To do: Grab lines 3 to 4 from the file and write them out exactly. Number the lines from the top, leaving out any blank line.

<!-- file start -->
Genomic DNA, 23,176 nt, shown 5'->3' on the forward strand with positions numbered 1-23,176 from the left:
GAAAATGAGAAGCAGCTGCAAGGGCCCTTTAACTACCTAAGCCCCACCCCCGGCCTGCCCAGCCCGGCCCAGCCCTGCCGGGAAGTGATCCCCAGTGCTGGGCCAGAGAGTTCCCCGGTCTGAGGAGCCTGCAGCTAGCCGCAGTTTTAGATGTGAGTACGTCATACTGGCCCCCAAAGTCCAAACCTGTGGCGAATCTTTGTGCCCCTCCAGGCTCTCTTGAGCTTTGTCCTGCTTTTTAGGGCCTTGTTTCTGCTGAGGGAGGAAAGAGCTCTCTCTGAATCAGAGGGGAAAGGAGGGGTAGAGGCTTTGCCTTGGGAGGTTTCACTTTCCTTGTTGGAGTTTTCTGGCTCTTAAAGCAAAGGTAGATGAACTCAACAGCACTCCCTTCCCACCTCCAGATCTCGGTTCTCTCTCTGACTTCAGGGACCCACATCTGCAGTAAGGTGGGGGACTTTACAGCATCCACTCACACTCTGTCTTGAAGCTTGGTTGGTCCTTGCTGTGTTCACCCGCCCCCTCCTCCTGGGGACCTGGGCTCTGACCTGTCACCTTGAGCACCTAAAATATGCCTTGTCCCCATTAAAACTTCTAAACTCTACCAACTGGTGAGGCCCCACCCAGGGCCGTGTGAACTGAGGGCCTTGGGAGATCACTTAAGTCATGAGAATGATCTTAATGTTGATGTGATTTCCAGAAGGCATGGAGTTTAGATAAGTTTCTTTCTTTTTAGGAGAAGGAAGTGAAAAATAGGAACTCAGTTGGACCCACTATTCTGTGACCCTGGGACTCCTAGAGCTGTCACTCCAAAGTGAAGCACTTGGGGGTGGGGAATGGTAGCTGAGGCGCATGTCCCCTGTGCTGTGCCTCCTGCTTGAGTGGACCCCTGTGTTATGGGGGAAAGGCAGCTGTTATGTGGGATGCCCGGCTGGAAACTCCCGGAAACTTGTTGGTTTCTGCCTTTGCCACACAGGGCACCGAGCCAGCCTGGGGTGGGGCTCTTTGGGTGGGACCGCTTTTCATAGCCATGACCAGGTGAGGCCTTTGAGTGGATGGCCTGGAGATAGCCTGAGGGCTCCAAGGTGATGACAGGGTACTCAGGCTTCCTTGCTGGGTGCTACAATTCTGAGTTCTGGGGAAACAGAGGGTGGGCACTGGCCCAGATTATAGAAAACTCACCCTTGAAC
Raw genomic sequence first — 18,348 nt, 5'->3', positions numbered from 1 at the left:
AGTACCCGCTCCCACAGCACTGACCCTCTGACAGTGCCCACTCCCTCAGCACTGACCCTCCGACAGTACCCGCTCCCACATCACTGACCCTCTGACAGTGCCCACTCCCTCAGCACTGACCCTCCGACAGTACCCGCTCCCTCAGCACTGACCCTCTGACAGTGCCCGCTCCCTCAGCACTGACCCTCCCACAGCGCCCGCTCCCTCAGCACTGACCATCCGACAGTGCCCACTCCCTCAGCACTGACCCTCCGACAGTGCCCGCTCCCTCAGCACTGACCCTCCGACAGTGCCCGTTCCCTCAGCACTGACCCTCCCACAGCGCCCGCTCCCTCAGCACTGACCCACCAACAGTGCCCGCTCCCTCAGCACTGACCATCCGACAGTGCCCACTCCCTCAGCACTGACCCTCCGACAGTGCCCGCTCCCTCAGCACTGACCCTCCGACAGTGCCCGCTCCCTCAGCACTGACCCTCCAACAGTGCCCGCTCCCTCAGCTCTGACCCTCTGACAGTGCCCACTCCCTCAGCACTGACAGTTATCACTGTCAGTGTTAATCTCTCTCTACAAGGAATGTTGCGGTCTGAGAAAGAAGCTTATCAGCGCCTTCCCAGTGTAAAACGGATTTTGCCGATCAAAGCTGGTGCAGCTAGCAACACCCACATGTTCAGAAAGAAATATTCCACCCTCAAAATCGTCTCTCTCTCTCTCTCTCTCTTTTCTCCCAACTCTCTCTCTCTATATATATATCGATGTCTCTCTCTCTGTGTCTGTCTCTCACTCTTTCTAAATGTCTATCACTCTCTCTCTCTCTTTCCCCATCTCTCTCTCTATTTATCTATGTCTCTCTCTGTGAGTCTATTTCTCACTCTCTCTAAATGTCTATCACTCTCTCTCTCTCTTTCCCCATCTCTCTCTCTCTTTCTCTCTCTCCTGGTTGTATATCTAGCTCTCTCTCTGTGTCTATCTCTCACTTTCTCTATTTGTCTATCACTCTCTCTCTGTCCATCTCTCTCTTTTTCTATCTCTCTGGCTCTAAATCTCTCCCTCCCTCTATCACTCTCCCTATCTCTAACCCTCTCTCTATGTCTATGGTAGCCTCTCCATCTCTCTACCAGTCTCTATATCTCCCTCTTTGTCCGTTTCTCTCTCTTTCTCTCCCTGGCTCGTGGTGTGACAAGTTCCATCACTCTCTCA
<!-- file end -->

Raw genomic sequence first — 18,348 nt, 5'->3', positions numbered from 1 at the left:
AGTACCCGCTCCCACAGCACTGACCCTCTGACAGTGCCCACTCCCTCAGCACTGACCCTCCGACAGTACCCGCTCCCACATCACTGACCCTCTGACAGTGCCCACTCCCTCAGCACTGACCCTCCGACAGTACCCGCTCCCTCAGCACTGACCCTCTGACAGTGCCCGCTCCCTCAGCACTGACCCTCCCACAGCGCCCGCTCCCTCAGCACTGACCATCCGACAGTGCCCACTCCCTCAGCACTGACCCTCCGACAGTGCCCGCTCCCTCAGCACTGACCCTCCGACAGTGCCCGTTCCCTCAGCACTGACCCTCCCACAGCGCCCGCTCCCTCAGCACTGACCCACCAACAGTGCCCGCTCCCTCAGCACTGACCATCCGACAGTGCCCACTCCCTCAGCACTGACCCTCCGACAGTGCCCGCTCCCTCAGCACTGACCCTCCGACAGTGCCCGCTCCCTCAGCACTGACCCTCCAACAGTGCCCGCTCCCTCAGCTCTGACCCTCTGACAGTGCCCACTCCCTCAGCACTGACAGTTATCACTGTCAGTGTTAATCTCTCTCTACAAGGAATGTTGCGGTCTGAGAAAGAAGCTTATCAGCGCCTTCCCAGTGTAAAACGGATTTTGCCGATCAAAGCTGGTGCAGCTAGCAACACCCACATGTTCAGAAAGAAATATTCCACCCTCAAAATCGTCTCTCTCTCTCTCTCTCTCTTTTCTCCCAACTCTCTCTCTCTATATATATATCGATGTCTCTCTCTCTGTGTCTGTCTCTCACTCTTTCTAAATGTCTATCACTCTCTCTCTCTCTTTCCCCATCTCTCTCTCTATTTATCTATGTCTCTCTCTGTGAGTCTATTTCTCACTCTCTCTAAATGTCTATCACTCTCTCTCTCTCTTTCCCCATCTCTCTCTCTCTTTCTCTCTCTCCTGGTTGTATATCTAGCTCTCTCTCTGTGTCTATCTCTCACTTTCTCTATTTGTCTATCACTCTCTCTCTGTCCATCTCTCTCTTTTTCTATCTCTCTGGCTCTAAATCTCTCCCTCCCTCTATCACTCTCCCTATCTCTAACCCTCTCTCTATGTCTATGGTAGCCTCTCCATCTCTCTACCAGTCTCTATATCTCCCTCTTTGTCCGTTTCTCTCTCTTTCTCTCCCTGGCTCGTGGTGTGACAAGTTCCATCACTCTCTCA